Maternity and paternity leave is protected time that an employee can take off to care for their newborn or newly adopted child.

If your company has 50 or more employees on staff, you may be required to offer 12 weeks of unpaid leave for eligible employees, to both moms and dads, according to the FMLA, or Family and Medical Leave Act.

Here are more details on the requirements you should be aware of, both at the federal and state level.

What are federal maternity and paternity leave benefits

Under the Family and Medical Leave Act (FMLA), most employers with 50 employees or more must allow eligible US employees to:

  • Take 12 weeks of unpaid leave in a 12-month period;
  • Continue health care coverage under your company plan during that leave; and
  • Return to their old job, or a similar one, once the leave is over. They also have to have the same compensation package as they did when they left.

In addition, the FMLA requires covered employers to:

  • Complete and provide a Notice of Eligibility (Form WH-381) to each employee the first time within a 12 month period that they apply for leave; and
  • Complete and provide a Designation Notice (Form WH-382) once they have determined that the requested leave is for a reason that is covered under the FMLA.

In order to be eligible to take leave under the FMLA, an employee must:

  • Work for a covered public or private employer, specifically:
    • Public agencies, including federal, state, and local employers like schools.
    • Private employers who employ 50 or more employees for at least 20 workweeks in the current or preceding calendar year;
  • Work at a location where the employer has 50 or more employees within 75 miles;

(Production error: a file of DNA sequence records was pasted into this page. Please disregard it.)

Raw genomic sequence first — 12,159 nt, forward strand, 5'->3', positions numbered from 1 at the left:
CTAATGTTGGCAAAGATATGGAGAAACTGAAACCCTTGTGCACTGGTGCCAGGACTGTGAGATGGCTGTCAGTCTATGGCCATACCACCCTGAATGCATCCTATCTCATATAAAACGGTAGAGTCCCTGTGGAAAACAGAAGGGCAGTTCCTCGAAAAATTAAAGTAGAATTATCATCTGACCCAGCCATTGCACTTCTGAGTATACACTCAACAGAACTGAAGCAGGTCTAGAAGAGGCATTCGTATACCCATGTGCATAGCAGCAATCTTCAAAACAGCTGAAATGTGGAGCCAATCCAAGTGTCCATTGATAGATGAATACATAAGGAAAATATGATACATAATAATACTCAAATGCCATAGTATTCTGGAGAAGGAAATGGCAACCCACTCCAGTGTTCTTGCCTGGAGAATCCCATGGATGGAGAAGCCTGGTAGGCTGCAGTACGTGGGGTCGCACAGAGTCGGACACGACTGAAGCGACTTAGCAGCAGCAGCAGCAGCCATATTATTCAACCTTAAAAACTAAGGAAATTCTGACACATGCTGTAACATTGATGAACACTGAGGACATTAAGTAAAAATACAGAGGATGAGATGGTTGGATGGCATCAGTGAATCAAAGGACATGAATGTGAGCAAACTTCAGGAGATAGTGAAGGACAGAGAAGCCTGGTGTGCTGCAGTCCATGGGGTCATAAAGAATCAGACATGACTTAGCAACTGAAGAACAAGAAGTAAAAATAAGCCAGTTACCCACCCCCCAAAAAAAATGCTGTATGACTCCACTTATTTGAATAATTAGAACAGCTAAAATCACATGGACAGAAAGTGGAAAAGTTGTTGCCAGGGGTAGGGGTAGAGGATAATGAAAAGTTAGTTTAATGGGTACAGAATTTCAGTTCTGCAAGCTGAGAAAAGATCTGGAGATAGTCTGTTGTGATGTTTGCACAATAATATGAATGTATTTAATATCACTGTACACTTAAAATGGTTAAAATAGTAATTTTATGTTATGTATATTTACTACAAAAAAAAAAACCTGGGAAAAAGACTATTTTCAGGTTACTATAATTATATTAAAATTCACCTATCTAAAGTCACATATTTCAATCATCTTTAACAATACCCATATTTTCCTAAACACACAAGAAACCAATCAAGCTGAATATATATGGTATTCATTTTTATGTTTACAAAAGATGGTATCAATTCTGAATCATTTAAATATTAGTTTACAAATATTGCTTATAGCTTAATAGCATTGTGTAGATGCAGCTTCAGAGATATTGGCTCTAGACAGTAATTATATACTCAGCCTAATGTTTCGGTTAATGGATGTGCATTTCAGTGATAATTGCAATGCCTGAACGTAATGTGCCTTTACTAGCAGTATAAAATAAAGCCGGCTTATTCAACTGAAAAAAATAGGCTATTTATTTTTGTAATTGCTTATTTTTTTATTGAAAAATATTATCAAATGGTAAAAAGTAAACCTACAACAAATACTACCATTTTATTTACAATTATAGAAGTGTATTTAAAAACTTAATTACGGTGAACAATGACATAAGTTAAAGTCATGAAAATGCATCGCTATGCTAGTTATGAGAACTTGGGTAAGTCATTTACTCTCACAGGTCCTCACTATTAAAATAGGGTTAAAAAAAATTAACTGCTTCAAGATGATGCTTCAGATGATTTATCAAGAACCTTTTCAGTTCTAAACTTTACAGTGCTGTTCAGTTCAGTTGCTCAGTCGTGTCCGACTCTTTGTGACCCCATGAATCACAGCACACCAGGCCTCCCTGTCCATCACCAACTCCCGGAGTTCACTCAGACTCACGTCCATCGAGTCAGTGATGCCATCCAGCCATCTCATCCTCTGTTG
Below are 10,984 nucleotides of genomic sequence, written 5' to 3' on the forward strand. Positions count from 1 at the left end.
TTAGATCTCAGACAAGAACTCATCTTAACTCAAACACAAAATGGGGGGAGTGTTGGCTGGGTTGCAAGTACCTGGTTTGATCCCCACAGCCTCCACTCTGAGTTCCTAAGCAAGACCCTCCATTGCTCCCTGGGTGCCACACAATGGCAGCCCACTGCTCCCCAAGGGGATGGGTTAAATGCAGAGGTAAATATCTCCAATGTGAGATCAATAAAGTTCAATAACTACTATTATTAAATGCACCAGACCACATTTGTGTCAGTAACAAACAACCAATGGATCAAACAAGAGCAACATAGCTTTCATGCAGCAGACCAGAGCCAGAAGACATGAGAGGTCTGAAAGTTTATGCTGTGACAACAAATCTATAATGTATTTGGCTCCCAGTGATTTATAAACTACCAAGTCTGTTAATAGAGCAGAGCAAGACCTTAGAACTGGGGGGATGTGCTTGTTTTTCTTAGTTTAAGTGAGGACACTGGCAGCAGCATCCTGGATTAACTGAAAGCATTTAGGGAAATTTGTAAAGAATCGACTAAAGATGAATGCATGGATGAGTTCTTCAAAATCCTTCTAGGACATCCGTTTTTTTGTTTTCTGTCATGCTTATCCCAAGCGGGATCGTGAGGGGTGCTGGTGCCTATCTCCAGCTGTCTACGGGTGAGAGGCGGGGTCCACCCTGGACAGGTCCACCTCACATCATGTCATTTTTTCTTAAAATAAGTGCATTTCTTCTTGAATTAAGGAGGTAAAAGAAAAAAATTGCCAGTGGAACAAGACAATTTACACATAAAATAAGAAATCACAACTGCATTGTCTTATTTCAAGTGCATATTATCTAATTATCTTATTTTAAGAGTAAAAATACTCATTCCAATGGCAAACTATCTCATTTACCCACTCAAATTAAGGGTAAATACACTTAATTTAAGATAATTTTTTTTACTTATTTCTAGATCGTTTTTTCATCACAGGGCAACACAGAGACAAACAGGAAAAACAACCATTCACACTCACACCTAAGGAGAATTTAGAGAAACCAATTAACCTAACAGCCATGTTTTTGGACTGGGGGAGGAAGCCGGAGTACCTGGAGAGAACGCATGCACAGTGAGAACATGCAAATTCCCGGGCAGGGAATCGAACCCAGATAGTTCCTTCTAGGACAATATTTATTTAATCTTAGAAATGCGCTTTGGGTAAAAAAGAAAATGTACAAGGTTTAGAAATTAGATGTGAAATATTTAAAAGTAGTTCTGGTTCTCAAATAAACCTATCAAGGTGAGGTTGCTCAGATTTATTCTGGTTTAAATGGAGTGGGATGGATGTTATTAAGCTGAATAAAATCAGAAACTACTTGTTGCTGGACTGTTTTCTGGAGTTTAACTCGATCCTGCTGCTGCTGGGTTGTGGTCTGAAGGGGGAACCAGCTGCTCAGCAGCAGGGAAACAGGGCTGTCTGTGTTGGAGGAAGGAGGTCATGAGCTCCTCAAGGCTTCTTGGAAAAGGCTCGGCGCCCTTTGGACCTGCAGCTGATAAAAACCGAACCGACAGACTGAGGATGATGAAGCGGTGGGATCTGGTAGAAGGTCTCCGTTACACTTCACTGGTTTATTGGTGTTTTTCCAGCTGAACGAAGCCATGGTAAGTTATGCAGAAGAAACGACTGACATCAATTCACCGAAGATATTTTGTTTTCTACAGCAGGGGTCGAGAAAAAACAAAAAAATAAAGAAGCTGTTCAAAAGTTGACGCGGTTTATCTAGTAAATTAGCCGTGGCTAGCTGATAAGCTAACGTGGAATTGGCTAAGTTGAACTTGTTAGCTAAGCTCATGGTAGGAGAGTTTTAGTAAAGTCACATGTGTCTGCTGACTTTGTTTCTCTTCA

• Have worked 1,250 hours during the 12 months prior to the start of leave; and
  • Have worked for the employer for 12 months.

For more information, check out the US Department of Labor’s Employer’s Guide to the FMLA.

Are there states that offer more maternity/paternity leave benefits than the FMLA?

Yes, there are states that offer more maternity/paternity leave benefits than the FMLA.

For example, the California Paid Family Leave (PFL) insurance program says:

  • Eligible employees can receive paid leave, regardless of their employer. Generally, employees are eligible for six weeks of paid leave (60-70% of the employee’s weekly wage, maxing out at $1,216 weekly).
  • To be eligible, employees need to have earned at least $300 in wages (that had State Disability Insurance deductions taken out) in the 12 months before their PFL claim is submitted.

Vermont offers the following parental leave benefits:

  • Unpaid leave benefits are extended to parents working for smaller companies. Employers with 10 or more employees must allow time off for parents of newborns or adopted children. The employees must have worked with the employer for at least 30 hours a week for the year prior to the leave.
  • Parents can take up to 12 weeks each year for parental leave. They are also allowed to substitute sick time, vacation pay, or any other paid leave for the unpaid leave. Substituting the unpaid time with other paid leave cannot account for more than 6 weeks of the time off.

Since these laws differ from state-to-state, be sure to check your state’s Department of Labor website.

Is there a reason to offer maternity or paternity leave if I don’t have to?

Even if you’re not required to, it can be a positive employee benefit to offer maternity and paternity leave.

If you’re interested in offering it, read this article on how to create a parental leave policy for your employees.

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